Unplugged: The Acoustic Side of Green Day’s Billie Joe Armstrong
Starting out as hardcore punks in California in the late ’80s, Green Day have grown into one of the biggest, most successful bands in the world, with Billie Joe Armstrong’s acoustic guitar an increasingly integral part of their sound.
In the early days, however, it was a tough, minimalist and angry sound that colored their gigs and recordings, culminating in their two cutthroat punk indie albums that would surprise any listeners that came to the band in the past few years.
But even then, as edgy and punk as they were, Billie Joe and Co. always carried an acoustic guitar with them, as Armstrong explained to Acoustic Rock magazine. “In the early days we always brought an acoustic guitar on tour with us,” he said. “Our shows back then were booked in basements and veterans halls by kids who didn’t always have the proper legal permits and all that, so when a show would be shut down for exceeding noise levels, we would have an acoustic there and still be able to play. I think that’s one thing we had over other punk bands: the show was able to go on. There’s a picture of us on the back of Kerplunk  in which Tré [Cool, drummer] is holding an acoustic guitar. That picture was taken in Tucson, Arizona, where the show was shut down because people down the street complained about the noise.”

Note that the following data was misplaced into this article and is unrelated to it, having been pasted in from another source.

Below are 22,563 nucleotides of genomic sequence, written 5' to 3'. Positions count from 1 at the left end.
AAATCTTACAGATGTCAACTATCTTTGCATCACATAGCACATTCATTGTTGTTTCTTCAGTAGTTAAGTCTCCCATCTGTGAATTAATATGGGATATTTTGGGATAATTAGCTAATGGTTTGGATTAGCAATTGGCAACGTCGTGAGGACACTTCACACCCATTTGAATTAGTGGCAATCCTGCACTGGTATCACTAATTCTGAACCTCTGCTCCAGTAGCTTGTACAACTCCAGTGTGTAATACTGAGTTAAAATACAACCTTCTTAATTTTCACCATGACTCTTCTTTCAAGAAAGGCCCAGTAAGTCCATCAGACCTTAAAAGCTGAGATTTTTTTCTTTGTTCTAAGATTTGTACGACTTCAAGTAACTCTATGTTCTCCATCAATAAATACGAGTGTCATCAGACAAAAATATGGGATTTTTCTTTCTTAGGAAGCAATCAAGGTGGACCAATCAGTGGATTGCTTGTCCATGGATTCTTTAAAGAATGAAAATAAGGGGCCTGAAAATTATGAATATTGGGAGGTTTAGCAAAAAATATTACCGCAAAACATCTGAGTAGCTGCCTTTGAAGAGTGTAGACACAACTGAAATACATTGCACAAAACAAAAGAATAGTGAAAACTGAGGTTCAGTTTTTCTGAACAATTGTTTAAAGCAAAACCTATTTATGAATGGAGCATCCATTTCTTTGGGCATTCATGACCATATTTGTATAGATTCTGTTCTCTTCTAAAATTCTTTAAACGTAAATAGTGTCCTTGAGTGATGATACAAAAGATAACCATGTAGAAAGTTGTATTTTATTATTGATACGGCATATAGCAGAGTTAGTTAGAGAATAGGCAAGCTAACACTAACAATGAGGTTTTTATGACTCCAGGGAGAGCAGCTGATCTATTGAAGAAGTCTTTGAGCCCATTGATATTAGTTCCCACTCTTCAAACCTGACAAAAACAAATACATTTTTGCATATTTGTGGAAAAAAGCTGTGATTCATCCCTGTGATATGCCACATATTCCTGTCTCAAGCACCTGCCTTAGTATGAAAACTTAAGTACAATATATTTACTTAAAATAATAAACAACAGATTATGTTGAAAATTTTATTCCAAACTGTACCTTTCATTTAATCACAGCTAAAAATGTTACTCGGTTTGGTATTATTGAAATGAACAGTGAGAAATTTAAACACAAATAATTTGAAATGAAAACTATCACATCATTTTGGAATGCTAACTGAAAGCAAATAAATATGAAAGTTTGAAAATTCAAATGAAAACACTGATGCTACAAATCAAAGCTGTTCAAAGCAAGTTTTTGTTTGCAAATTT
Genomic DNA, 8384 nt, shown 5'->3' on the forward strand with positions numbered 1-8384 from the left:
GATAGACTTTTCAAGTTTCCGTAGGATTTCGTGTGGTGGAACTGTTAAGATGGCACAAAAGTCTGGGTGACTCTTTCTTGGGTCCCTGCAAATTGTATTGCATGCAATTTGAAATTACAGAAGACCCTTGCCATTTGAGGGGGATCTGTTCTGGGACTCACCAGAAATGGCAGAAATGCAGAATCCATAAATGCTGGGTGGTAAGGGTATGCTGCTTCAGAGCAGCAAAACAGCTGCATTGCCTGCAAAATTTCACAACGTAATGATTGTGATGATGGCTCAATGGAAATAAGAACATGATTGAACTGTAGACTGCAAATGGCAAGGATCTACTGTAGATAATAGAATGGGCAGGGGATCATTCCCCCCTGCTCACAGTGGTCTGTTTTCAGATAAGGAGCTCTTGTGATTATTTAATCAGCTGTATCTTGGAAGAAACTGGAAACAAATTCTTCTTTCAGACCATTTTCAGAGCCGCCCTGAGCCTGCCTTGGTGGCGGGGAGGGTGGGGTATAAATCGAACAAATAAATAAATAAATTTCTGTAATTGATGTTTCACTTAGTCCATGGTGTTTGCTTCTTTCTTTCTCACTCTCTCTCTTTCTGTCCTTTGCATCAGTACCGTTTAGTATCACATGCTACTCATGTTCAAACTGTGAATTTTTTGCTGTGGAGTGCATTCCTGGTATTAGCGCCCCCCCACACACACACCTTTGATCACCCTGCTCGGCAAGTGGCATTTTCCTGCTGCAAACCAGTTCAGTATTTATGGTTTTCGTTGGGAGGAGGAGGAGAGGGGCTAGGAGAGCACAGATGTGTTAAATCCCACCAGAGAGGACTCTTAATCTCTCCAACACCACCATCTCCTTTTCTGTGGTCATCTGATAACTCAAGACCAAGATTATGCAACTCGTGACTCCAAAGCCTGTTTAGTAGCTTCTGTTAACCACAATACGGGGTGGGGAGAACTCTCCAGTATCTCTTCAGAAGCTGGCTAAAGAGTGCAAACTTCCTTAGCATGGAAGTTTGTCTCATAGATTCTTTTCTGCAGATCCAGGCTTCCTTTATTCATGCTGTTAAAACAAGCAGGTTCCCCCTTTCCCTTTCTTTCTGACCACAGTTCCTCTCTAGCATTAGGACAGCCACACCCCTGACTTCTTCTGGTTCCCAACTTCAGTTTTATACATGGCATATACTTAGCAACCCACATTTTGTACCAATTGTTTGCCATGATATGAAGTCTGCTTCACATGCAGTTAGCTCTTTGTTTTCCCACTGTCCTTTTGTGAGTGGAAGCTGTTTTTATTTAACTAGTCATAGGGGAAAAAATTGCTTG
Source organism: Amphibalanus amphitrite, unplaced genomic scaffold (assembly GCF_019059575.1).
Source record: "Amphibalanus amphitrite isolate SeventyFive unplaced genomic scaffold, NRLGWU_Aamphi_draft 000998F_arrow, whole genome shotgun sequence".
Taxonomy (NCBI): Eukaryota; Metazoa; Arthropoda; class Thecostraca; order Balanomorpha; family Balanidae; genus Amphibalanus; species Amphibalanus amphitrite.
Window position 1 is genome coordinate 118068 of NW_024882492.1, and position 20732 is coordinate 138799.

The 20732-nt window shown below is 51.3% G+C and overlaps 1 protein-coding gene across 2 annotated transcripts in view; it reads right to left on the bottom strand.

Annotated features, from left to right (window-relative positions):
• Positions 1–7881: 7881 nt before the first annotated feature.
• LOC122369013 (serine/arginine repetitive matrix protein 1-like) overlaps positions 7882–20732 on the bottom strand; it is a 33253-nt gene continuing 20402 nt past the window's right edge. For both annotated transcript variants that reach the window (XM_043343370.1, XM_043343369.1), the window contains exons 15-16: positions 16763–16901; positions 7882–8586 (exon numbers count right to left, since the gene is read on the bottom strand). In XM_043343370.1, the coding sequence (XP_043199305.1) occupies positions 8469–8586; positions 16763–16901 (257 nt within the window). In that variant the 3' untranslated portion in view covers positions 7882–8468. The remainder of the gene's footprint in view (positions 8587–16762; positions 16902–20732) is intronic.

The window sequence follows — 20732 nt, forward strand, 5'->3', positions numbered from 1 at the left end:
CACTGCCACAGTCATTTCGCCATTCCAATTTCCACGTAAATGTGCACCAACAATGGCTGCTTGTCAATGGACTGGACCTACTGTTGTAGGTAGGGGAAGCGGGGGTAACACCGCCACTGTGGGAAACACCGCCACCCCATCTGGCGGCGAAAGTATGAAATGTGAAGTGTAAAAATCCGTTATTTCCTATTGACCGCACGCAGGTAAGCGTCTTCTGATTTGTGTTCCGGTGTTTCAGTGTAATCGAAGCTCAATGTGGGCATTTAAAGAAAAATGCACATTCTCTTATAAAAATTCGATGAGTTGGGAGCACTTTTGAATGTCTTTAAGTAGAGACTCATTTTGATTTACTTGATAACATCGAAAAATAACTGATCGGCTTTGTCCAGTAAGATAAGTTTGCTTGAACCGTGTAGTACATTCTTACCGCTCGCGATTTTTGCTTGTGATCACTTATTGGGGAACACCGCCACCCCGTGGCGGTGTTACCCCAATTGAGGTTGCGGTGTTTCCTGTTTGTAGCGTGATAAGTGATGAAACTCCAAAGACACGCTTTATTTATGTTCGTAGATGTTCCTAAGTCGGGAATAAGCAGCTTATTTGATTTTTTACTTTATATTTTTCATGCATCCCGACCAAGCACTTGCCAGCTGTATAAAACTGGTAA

In 1994, when Green Day finally got their big-time shot with a major label deal and recorded the tremendously successful Dookie album, their sound had grown, matured and exhibited a depth and substance that few of their punk cohorts could ever match. Instead of punk, this was a poppier, more hook-oriented sound that drove the band to the top of the alternative rock universe and sold 15 million albums around the world.
But real superstardom was still around the corner, and after a short re-grouping and rest period, their 1997 album Nimrod brought a new dynamic, the chiming ring of Billie Joe’s acoustic guitar on “Good Riddance (Time of Your Life).”
“I was trying to make the acoustic guitar sound like a percussive instrument, the way Pete Townshend does,” Armstrong explained.
By the 2000s, Armstrong had developed from a kid with a knack for three-chord power punk to an accomplished all-around musical artist. He expertly utilized the acoustic guitar again on the American Idiot album with ballads like “Boulevard of Broken Dreams,” “Give Me Novocaine” and “Wake Me Up When September Ends” bringing dynamics and balance to the rest of the album’s rockier material.
Much of their success came down to Billie Joe’s understanding of acoustic music, the power and impact that an acoustic guitar brings and, of course, his innate ability to craft songs that seem to perfectly match the arrangements. Interviewed by Acoustic Rock magazine, Armstrong talked about the acoustic guitar almost being a character on the album.
“By the time ‘Wake Me Up’ comes along, you’ve been hearing that character throughout the record. Then suddenly it chimes through,” he said. “’Wake Me Up When September Ends’ pivots around an acoustic guitar figure in which the open G string really rings out.”
[Read the full article at Gibson]